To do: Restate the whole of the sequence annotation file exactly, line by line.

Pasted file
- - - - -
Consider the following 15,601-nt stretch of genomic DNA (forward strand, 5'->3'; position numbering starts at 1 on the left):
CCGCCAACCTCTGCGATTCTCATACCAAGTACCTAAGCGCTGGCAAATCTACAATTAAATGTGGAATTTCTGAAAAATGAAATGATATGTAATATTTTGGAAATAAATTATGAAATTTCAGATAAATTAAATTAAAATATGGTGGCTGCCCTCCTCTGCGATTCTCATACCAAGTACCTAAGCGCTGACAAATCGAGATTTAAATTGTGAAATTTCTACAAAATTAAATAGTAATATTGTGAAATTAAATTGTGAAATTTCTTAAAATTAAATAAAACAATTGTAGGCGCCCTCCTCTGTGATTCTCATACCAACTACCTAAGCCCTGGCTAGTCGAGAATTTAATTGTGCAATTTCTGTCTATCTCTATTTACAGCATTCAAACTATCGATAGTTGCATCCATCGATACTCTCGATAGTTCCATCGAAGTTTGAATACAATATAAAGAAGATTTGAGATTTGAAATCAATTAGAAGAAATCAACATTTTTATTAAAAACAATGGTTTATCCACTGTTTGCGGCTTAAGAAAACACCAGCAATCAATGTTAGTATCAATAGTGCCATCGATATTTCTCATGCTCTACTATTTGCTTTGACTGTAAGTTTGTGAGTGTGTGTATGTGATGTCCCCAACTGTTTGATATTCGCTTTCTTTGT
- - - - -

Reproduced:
Consider the following 15,601-nt stretch of genomic DNA (forward strand, 5'->3'; position numbering starts at 1 on the left):
CCGCCAACCTCTGCGATTCTCATACCAAGTACCTAAGCGCTGGCAAATCTACAATTAAATGTGGAATTTCTGAAAAATGAAATGATATGTAATATTTTGGAAATAAATTATGAAATTTCAGATAAATTAAATTAAAATATGGTGGCTGCCCTCCTCTGCGATTCTCATACCAAGTACCTAAGCGCTGACAAATCGAGATTTAAATTGTGAAATTTCTACAAAATTAAATAGTAATATTGTGAAATTAAATTGTGAAATTTCTTAAAATTAAATAAAACAATTGTAGGCGCCCTCCTCTGTGATTCTCATACCAACTACCTAAGCCCTGGCTAGTCGAGAATTTAATTGTGCAATTTCTGTCTATCTCTATTTACAGCATTCAAACTATCGATAGTTGCATCCATCGATACTCTCGATAGTTCCATCGAAGTTTGAATACAATATAAAGAAGATTTGAGATTTGAAATCAATTAGAAGAAATCAACATTTTTATTAAAAACAATGGTTTATCCACTGTTTGCGGCTTAAGAAAACACCAGCAATCAATGTTAGTATCAATAGTGCCATCGATATTTCTCATGCTCTACTATTTGCTTTGACTGTAAGTTTGTGAGTGTGTGTATGTGATGTCCCCAACTGTTTGATATTCGCTTTCTTTGT